11 December 2003 Edition
Sinn Féin launches Euro 2004 team
Just 12 days after the hugely successful Assembly elections, Sinn Féin wasted no time in getting back to business this week, setting its sights firmly on next year's European Union elections.
On Monday, the party launched its EU team, along with a 13-point plan that prioritises the areas Sinn Féin believes should be dealt with in the upcoming six-month Irish Presidency of the European Union.
Present at the launch in Dublin were the party's five EU candidates: John Dwyer (Leinster), Bairbre de Brún (Six Counties), Marylou McDonald (Dublin), David Cullinane (Munster) and Pearse Doherty (Connacht/Ulster) as well as party president Gerry Adams.
Speaking to the media, Adams said: "Building on the party's success in the Assembly elections and the General elections, Sinn Féin has for the first time a real opportunity to secure our first ever representation in the European Parliament."
He pointed out that the party has been a leading voice in the debate on the future direction of the European Union, and has made a detailed submission on the draft EU Constitution.
Dublin candidate Marylou McDonald, used the launch to urge Bertie Ahern and the government to use the Irish Presidency to pursue a social justice agenda across a range of areas.
"Sinn Féin is putting out the call here today — and we hope that the government will take up the challenge," said McDonald.
The 13 recommendations in Sinn Féin's plan call for the government to:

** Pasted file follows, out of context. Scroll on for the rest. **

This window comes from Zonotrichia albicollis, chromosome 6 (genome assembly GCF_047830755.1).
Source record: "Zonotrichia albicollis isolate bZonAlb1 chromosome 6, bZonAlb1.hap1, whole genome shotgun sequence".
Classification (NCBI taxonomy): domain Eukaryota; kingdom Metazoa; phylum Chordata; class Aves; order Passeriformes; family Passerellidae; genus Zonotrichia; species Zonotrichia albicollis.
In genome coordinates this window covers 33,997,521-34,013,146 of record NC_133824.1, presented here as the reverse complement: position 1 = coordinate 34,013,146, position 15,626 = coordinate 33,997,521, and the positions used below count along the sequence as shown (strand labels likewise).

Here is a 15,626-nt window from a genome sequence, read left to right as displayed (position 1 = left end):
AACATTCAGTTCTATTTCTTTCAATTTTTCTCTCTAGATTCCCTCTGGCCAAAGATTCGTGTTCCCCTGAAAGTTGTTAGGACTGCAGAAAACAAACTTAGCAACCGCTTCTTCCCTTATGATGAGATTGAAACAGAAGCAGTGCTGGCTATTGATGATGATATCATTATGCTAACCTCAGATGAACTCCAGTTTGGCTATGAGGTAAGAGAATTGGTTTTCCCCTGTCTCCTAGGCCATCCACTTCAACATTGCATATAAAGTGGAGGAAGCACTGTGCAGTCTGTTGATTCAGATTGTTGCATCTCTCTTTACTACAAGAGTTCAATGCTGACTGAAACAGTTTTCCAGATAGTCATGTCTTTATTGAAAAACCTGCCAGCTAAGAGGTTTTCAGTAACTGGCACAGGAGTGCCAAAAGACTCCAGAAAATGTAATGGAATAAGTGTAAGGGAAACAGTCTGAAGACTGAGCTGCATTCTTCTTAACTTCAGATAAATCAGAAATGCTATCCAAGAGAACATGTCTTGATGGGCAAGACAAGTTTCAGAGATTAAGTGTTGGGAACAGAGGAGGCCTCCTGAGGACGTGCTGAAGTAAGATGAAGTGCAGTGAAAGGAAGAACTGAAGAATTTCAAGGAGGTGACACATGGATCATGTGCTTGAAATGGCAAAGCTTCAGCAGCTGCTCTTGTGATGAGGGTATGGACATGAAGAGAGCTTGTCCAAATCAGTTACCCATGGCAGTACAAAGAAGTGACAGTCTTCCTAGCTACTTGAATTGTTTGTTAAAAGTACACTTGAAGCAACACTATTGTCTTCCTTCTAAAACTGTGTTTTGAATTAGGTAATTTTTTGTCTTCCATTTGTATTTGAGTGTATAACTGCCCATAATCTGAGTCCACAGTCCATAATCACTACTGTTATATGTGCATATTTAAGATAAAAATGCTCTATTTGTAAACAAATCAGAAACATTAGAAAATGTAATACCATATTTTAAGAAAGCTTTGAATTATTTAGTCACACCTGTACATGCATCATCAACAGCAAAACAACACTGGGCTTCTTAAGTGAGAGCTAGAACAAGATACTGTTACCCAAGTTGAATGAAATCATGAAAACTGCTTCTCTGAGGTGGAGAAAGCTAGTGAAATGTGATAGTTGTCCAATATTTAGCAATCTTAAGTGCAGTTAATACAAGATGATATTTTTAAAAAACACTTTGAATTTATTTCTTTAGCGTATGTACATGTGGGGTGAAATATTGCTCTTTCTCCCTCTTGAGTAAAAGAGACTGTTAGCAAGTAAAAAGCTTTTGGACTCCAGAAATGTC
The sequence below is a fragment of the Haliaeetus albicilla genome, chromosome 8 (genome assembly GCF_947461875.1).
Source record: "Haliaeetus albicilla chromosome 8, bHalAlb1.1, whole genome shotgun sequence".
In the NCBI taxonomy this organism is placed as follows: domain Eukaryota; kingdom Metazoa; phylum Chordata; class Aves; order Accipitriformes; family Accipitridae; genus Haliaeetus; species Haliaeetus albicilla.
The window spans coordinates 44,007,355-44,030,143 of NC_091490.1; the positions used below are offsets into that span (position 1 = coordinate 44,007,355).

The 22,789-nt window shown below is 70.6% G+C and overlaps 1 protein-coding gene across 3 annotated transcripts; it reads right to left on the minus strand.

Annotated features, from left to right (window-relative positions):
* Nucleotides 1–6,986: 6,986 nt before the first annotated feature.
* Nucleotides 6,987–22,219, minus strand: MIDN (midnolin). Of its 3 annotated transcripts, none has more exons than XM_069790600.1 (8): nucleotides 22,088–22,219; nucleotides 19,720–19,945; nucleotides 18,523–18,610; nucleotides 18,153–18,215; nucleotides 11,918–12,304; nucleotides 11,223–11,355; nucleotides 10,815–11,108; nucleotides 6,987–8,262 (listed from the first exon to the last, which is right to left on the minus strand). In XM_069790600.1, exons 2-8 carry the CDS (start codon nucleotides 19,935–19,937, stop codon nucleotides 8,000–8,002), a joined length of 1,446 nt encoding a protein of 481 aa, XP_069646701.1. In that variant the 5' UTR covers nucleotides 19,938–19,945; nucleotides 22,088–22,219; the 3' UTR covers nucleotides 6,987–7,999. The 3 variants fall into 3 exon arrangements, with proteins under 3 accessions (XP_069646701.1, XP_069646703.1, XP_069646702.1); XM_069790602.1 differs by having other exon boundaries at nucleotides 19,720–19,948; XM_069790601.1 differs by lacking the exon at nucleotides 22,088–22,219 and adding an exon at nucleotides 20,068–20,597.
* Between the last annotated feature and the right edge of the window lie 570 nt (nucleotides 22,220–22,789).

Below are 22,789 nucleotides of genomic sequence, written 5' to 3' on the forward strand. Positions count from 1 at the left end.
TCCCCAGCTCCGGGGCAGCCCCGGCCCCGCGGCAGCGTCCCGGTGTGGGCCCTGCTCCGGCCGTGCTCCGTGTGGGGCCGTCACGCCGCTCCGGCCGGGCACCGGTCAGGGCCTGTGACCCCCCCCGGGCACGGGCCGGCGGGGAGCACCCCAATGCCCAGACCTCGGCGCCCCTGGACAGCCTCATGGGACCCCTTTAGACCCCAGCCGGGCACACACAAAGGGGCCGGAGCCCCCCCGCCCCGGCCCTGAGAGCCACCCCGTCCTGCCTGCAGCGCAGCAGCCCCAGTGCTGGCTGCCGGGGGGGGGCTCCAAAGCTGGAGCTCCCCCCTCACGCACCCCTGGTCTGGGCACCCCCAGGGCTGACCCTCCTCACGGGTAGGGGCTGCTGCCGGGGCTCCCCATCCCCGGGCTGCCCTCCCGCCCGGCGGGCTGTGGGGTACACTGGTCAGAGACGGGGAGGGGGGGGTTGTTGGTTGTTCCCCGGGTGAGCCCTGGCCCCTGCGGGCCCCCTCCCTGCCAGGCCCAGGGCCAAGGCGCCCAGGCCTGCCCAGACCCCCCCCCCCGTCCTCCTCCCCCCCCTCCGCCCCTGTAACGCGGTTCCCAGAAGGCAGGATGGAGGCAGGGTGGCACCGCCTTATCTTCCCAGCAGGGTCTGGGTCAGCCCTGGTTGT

• Initiate a Global Social Justice Agenda equivalent to the Lisbon Agenda, whose priorities would include UN reform and fulfilment of the Millennium Development Goals, including developing country debt cancellation
• Initiate a process of human rights proofing of all EU policies
• Seriously address the problems caused for particular Member States by the fact that some are in and some are out of the eurozone
• Address the need for a renegotiation of the Stability and Growth Pact, in order to allow Member States to deal effectively with specific problems facing their economies
• Ensure the CAP reform proposal agreed at Luxembourg is fully implemented, including full decoupling; and ensure that the Accession States enter the CAP on an equal basis
• To establish a full range of complementary rural development programmes to aid farmers and rural communities n adapting to the changes brought about by CAP reform
• Put complete reform of the Common Fisheries Policy on the agenda
• Campaign to make the EU a GM-free zone
• Reduce emissions on an EU-wide basis
• Campaign against the privatisation agenda of the EU and for the defence of public services
• Push for harmonisation of workers' rights, including trade union recognition, workers' health and safety, and protection for temporary and migrant workers
• Push for further EU equal rights instruments, including a specific gender equality directive and a disability directive, while prioritising commitments to eradicate poverty and homelessness
• Ensure that Irish is recognised as an official EU language